Prom Goes Posh

Body-Hugging Gowns, Simple Hairdos and Dating Role Reversals Highlight the Special Night
Scott Holstein
Long? Silky? Sexy? Or all three? Prom-bound girls from Chiles High School try to find the perfect dress at Belles N Beaus Bridal and Formal Wear.

Visions from the Ghost of Proms Past: big hair, bright-colored dresses, cheesy photos and the drama of finding a date (because you absolutely could not go alone). While the cheesy photos are likely to be an artifact that lives on in eternity, fashion and dating rituals have certainly changed since the days when poofy taffeta sleeves were all the rage.

This year, local high school girls favor a more polished, understated look. Brooke Eubanks, a junior at Leon High School, describes the trends as “long and strapless, usually silky, with an abstract pattern or sweetheart neckline. Jewels are kind of tacky.”

The girls’ dress shops of choice range from stylish boutiques such as Narcissus and The Studio to bigger department stores like Dillard’s and Macy’s.

Dana Steele, owner of Belles N Beaus Bridal and Formal Wear (located three miles north of the Georgia state line on Highway 319), says tighter-fitting dresses are in vogue.

“A lot of girls are looking for a pretty back or front, and the majority are going for slinky, floor-length dresses,” she says.

Roberta Fiorito, another junior at Leon High, says Nicole Miller is the designer for girls to keep in mind this year.

“As far as dresses go, it’s muted colors like blues and greens and purples — things that don’t look like everyone else,” she says. “You want to be original.”

Eubanks says hair and nails are also a must, and generally reflect the clean, uncomplicated dress trends.

“We usually get our hair done — a lot of people go to the same places — but nothing too complicated, just simple and pretty.”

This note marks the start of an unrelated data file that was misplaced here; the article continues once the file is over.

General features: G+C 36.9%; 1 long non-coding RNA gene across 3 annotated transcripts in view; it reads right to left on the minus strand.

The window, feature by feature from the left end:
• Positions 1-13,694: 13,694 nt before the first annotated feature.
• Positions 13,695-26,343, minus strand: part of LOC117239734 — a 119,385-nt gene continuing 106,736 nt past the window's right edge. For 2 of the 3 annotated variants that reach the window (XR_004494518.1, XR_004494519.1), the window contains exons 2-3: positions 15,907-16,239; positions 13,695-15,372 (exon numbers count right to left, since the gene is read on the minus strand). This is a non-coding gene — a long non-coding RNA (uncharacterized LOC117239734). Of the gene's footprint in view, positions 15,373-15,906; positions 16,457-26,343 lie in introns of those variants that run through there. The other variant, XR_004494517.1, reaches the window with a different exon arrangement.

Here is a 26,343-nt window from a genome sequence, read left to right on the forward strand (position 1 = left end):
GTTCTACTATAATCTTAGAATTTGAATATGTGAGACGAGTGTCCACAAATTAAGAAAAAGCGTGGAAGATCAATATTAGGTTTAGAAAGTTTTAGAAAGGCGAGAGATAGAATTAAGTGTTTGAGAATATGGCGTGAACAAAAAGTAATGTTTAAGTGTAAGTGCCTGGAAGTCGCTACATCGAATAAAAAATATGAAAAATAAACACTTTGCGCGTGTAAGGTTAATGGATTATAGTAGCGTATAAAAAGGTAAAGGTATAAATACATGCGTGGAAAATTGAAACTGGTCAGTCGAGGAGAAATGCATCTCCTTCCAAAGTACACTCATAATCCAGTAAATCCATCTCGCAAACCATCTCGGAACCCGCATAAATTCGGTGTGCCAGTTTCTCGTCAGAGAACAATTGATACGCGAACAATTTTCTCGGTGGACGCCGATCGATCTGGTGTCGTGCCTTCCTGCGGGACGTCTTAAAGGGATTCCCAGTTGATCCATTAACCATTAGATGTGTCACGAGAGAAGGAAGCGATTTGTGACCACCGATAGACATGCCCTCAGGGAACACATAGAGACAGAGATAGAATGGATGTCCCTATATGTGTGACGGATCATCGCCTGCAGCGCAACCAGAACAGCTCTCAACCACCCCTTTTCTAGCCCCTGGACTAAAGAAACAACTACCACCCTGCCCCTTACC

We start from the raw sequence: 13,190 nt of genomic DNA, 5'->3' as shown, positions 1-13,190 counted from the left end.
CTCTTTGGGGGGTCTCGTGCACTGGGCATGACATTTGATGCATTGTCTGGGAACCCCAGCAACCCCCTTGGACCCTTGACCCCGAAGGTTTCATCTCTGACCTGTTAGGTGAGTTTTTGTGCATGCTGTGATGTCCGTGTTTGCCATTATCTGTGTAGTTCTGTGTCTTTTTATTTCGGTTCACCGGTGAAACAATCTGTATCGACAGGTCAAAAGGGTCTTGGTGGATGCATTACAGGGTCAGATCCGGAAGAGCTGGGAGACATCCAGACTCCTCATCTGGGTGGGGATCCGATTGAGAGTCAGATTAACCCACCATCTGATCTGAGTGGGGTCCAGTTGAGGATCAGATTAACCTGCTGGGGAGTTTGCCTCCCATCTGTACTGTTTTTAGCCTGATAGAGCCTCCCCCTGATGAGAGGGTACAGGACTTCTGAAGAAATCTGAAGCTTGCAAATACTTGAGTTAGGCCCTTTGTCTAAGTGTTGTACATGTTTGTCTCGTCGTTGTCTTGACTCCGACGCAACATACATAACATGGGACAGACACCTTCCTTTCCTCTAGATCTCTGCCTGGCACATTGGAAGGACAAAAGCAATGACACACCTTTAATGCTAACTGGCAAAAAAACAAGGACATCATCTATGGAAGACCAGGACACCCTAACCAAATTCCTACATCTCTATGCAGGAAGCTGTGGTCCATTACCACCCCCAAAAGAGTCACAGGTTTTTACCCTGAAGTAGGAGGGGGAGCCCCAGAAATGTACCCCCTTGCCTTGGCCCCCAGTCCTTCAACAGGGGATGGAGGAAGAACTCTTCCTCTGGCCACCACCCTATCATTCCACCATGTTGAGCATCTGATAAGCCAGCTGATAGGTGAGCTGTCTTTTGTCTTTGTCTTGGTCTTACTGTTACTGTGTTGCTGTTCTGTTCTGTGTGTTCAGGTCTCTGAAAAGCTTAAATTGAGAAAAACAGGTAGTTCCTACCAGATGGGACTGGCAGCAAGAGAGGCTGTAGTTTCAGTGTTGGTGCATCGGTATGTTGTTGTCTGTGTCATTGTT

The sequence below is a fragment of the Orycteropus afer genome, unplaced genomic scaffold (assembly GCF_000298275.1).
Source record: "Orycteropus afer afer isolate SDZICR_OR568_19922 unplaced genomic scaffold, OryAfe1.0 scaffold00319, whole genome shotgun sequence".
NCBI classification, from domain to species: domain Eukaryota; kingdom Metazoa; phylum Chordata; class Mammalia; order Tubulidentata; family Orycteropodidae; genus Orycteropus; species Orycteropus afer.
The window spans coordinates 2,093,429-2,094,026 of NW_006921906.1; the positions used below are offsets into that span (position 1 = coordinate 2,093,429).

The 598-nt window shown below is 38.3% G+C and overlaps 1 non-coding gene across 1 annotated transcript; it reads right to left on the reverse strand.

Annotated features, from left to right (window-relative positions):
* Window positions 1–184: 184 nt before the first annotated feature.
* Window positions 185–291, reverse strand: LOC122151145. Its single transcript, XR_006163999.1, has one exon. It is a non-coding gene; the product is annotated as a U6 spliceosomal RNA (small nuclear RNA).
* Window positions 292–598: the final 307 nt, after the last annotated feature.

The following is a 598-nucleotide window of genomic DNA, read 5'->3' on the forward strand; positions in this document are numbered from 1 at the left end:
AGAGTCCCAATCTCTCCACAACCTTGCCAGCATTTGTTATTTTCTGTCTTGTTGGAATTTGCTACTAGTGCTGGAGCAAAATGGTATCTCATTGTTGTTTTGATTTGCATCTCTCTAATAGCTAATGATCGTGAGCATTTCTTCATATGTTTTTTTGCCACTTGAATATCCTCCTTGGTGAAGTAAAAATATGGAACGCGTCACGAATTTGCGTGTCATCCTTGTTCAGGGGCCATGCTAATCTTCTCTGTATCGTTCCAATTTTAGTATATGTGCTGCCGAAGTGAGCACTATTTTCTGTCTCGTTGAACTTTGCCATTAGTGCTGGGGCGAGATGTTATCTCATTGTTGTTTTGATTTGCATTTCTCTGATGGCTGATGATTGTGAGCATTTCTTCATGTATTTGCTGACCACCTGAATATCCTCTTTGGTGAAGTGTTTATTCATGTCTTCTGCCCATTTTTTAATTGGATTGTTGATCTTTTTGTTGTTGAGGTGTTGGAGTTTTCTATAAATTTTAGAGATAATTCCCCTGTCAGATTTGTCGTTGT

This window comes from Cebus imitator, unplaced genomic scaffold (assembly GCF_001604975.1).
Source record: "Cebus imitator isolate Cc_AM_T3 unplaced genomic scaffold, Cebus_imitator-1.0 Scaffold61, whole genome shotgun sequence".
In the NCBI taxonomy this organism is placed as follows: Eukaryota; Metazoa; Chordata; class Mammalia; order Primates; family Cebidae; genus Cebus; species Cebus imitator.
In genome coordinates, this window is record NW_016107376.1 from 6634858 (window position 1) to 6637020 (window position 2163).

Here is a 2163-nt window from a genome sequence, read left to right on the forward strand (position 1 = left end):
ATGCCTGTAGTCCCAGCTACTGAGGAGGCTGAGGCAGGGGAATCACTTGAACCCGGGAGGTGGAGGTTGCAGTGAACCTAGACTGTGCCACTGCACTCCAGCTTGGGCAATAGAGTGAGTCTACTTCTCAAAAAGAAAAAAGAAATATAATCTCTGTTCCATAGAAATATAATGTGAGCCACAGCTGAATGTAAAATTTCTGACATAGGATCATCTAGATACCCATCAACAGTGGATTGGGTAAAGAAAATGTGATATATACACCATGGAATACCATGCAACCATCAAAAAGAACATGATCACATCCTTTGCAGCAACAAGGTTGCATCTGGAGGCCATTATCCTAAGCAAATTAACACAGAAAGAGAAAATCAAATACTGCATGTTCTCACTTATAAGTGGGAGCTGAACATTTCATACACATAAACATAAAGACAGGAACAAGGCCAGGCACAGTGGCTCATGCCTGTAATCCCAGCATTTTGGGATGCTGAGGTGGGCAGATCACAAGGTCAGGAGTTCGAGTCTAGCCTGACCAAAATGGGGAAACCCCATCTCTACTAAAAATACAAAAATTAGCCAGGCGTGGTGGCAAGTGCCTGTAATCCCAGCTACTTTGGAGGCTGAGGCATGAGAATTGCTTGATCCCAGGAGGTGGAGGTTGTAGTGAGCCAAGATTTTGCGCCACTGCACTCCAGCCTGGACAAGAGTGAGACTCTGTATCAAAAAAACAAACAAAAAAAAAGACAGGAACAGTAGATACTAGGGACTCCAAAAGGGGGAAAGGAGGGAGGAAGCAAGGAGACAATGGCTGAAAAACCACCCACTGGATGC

In terms of dates, creativity and planning are key, but there isn’t necessarily a boys-ask-girls rule. Many girls forgo the drama of asking or being asked out by a particular boy and instead choose to spend the evening with one of their close guy friends.

“Things have kind of changed,” Eubanks says. “Girls have started asking, if they know there’s a guy they want to go with.”

Fiorito agrees, explaining that “a lot of girls try and get their dates way in advance and plan everything.”

Despite this moderate role reversal, there is still plenty of pressure on the gentlemen to impress the ladies.

“Usually the guys write on their car with car paint or try to think of different ways to ask girls,” Eubanks says. It’s also not unheard of for “singletons” — whether male or female — to go stag.

The hours just before the prom are generally a flurry of activity, when girls and their dates gather at their friends’ houses to exchange flowers, pose for countless pictures and head off to dinner together. From there, Eubanks says, party buses are the preferred mode of transportation to the prom.

“Limos are fun,” she says, “but they’re kind of cramped because there are usually big groups.”

After the dance, many students take buses to the beach, “usually St. Theresa or Alligator Point,” according to Eubanks, to chat and exchange stories about the night’s excitement. In other cases, savvy parents plan a post-prom party or breakfast to safely wrap up a fun evening.



Photos by Scott Holstein

Annie Myers, a stylist at Haute Headz Salon, says hairstyles this year lean toward a softer look, rather than very done-up and pinned-back. Following magazine trends, she says girls are going for “more of a classic look than an out-there type of thing. Soft curls, a little more body — everything’s kind of airy.”



In terms of guys’ attire, it’s all about coordinating with the girls. Hayley Mann, owner of Vows Tuxedo, says, “As far as tuxedo vests go, most guys are trying to match colors with the girls’ dresses. They’ll bring in swatches, and there are so many different shades and colors that most of the time it’s not difficult to match what’s going on.” Mann says classic black tuxedos are the most popular, though she does receive the occasional request for a white tuxedo or Zoot suit.







For corsages and boutonnieres, Rebecca Sheffield, manager at A Country Rose Florist and Gifts, recommends spray roses — a smaller, daintier kind of rose. “They make it a lot more petite and not as heavy. Then of course, there are also dendrobium orchids, for something a little more different.” She says wrist corsages are typically the way to go, and they can be jazzed up with pretty silver or iridescent wristbands, ribbons, or even tiny rhinestones.

Categories: Archive